Donald Trump dodged a bullet and Sen. Mike Lee, R-Utah, took one when the Republican National Convention’s Rules Committee overwhelmingly rejected a move to let delegates pick any presidential candidate they wanted.
Lee, the highest-ranking public official on the committee, became a leading voice for the “conscience” effort, which sought to remove a rule requiring delegates to mirror the primary or caucus vote in each state.
It failed Thursday evening on a vote of 87-12. Lee and his wife, Sharon Lee, were in the minority.
Lee, who has refused to endorse Trump and has criticized him publicly, argued delegates should have autonomy and that conventions shouldn’t simply be “pep rallies” for the nominees.
“The angst, as we will see in a few days, isn’t going to just go away just because we paper over it with rules,” he told the committee. “So I say to Mr. Trump and those aligned with him, make the case — make the case to those delegates who want to have a voice, make the case that they should use their voice to support him — don’t make the case that their voices should be silenced. It is not going to help. It is not going to help elect him president. It is not going to help our party in the long run.”
Enid Mickelsen, a Utahn and former U.S. House member, led the committee and turned the floor over to former Texas Republican Party Chairman Steve Munisteri, who took direct aim at Lee.
“What I don’t understand about your logic is that you want to ignore what are really the grass roots who are millions and millions and millions of voters who voted for Donald Trump, and instead transfer the opinion and the expression of that opinion through a vote to a couple thousand delegates,” said Munisteri, who is a consultant to Republican National Committee Chairman Reince Priebus. “Sir, there is nobody else running for president in this party right now than Donald Trump.”
And here from Jonathan Easley at The Hill, on the winners and losers at the Rules Committee meeting:
The second-place finisher in the GOP primaries wasn’t in Cleveland for the gathering, but he had a strong contingent of supporters eager to position him for a 2020 run.
Cuccinelli’s main goal was to close the primaries to independents and Democrats — a move that could have bolstered Cruz’s prospects for the next go-around.
Cruz allies believe Trump’s win can be attributed in part to independents and Democrats backing him. Cruz’s support, they say, came from traditional conservatives.
Cuccinelli says he struck a deal with the RNC to incentivize states to only allow Republicans to vote in the primaries. The party backed out at the last minute, he said.
It’s possible the RNC was looking to avoid headlines about a big win for Cruz heading into the convention.
A rule to increase the number of delegates from congressional districts held by Republicans also failed. And the GOP punted on changes to the primary calendar, which alsowas believed to have benefited Trump more than Cruz in 2016.
The strength of the “Never Trump” movement appears to have been vastly overestimated.
No one expected a proposal to pass the Rules Committee that would unbind delegates from the results of the caucuses and primaries so they could revolt against Trump on the convention floor.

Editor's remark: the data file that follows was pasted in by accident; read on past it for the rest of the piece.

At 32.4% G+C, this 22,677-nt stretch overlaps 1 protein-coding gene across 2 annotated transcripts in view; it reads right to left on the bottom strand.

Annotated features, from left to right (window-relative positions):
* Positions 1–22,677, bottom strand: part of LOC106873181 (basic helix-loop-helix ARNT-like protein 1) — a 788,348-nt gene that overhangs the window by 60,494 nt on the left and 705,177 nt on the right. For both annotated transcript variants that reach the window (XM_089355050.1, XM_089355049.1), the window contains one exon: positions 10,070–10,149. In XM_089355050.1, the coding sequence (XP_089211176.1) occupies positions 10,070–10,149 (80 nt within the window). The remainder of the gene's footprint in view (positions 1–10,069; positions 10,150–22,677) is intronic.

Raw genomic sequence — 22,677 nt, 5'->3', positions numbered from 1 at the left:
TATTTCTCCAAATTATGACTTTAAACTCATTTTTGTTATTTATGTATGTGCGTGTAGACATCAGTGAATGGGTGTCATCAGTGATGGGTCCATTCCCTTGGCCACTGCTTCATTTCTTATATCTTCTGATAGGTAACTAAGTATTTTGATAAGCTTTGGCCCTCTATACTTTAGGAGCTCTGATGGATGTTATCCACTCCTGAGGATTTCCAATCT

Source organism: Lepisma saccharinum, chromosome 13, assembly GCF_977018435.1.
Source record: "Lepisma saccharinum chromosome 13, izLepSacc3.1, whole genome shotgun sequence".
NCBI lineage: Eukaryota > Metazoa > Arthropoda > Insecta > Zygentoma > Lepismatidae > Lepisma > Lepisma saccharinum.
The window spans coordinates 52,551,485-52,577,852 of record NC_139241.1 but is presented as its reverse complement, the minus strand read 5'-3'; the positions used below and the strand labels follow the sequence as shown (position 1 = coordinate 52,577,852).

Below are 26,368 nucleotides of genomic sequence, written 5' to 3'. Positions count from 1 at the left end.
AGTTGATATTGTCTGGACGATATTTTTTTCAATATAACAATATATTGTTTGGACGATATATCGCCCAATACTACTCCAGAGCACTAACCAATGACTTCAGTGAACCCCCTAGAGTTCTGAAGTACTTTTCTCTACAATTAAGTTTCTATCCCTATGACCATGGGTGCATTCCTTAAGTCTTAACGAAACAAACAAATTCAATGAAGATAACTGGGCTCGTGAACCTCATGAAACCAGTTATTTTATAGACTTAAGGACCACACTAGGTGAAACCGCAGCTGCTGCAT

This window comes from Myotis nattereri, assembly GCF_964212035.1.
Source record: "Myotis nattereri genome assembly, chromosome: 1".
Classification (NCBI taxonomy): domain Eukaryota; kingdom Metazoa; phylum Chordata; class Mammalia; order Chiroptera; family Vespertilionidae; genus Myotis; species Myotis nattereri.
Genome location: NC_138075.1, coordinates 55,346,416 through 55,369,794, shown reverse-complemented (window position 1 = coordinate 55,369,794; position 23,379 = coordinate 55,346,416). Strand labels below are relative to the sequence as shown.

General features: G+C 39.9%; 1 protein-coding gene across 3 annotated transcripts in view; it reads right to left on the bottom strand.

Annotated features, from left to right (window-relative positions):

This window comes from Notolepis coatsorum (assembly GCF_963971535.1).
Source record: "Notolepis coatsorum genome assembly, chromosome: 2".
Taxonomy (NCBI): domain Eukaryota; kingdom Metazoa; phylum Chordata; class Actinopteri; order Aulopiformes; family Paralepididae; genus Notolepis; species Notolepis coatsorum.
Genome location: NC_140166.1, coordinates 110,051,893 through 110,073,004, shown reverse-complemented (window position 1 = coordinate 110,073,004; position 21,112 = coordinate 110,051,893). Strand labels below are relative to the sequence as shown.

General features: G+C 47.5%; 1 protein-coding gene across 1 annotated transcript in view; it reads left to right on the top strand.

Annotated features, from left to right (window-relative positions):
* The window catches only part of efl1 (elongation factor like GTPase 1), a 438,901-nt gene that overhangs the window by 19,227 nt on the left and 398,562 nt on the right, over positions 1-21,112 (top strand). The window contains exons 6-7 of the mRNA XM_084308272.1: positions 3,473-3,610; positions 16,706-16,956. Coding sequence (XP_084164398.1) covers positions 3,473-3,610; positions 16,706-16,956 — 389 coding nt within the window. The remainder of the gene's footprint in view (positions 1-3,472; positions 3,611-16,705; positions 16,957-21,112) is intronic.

But it attracted such little support — only about a dozen or so on the 112-member panel — that it now appears the group will fail to meet the low threshold of 28 signatures on the proposal so that it gets an up or down vote on the floor of the convention Monday.
The “Free the Delegates” movement looks dead.
They will instigate skirmishes on the floor of the convention next week. But the RNC and the Trump campaign appear organized enough to quickly snuff those out.
Lee, a Cruz ally and the highest ranking elected official on the Rules Committee, lost every battle he waded into.
He first stood to speak on behalf of a rule that would strip the RNC of power to make changes to the primary process in between conventions. The proposal went down hard.
Then late Thursday night Lee suddenly threw his weight behind the “Free the Delegates” movement — even after it became clear their efforts would go down in flames.
It was a puzzling move that came in the dark of night at too late a stage to make a difference.
Texas RNC committeeman Steve Munisteri rebuked Lee and called into question his grassroots bona fides.
The Utah senator is now one of the faces of the fading “Never Trump” movement.
Munisteri said his riposte to Lee was unplanned and unscripted.
What set him off, said Munisteri, was when Lee said, whoever our nominee is, as if that were still in doubt.
Celebrities? Yes. But A list?
Donald Trump promised this convention would not be the bore that past conventions have been. He promised some celebrity shine.
Today that would be Duck Dynasty’s Willie Robertson, and General Hospital’s Antonio Sabato Jr.
Also, Scott Baio, of Happy Days and its spin-off Joanie Loves Chachi, though I remember him most fondly from Bugsy Malone.
Would be cool if it were a little bit more out of the box, mabye opening with a Jimi Hendrix-style rendition of the National Anthem, as recalled at the Rock and Hall of Fame, where the convention welcoming party was held Sunday night.
But I was rocked to sleep last night by the sounds of Lynyrd Skynyrd
at a nearby amphitheater performing Give me Back My Bullets.
Been up and down since I turned seventeen Well I’ve been on top, and then it seems I lost my dream But I got it back, I’m feelin’ better everyday Tell all those pencil pushers, better get out of my way
Gimme back my bullets Put ’em back where they belong Ain’t foolin’ around, ’cause I done had my fun Ain’t gonna see no more damage done Gimme back, gimme back my bullets Oh put ’em back where they belong Gimme back my bullets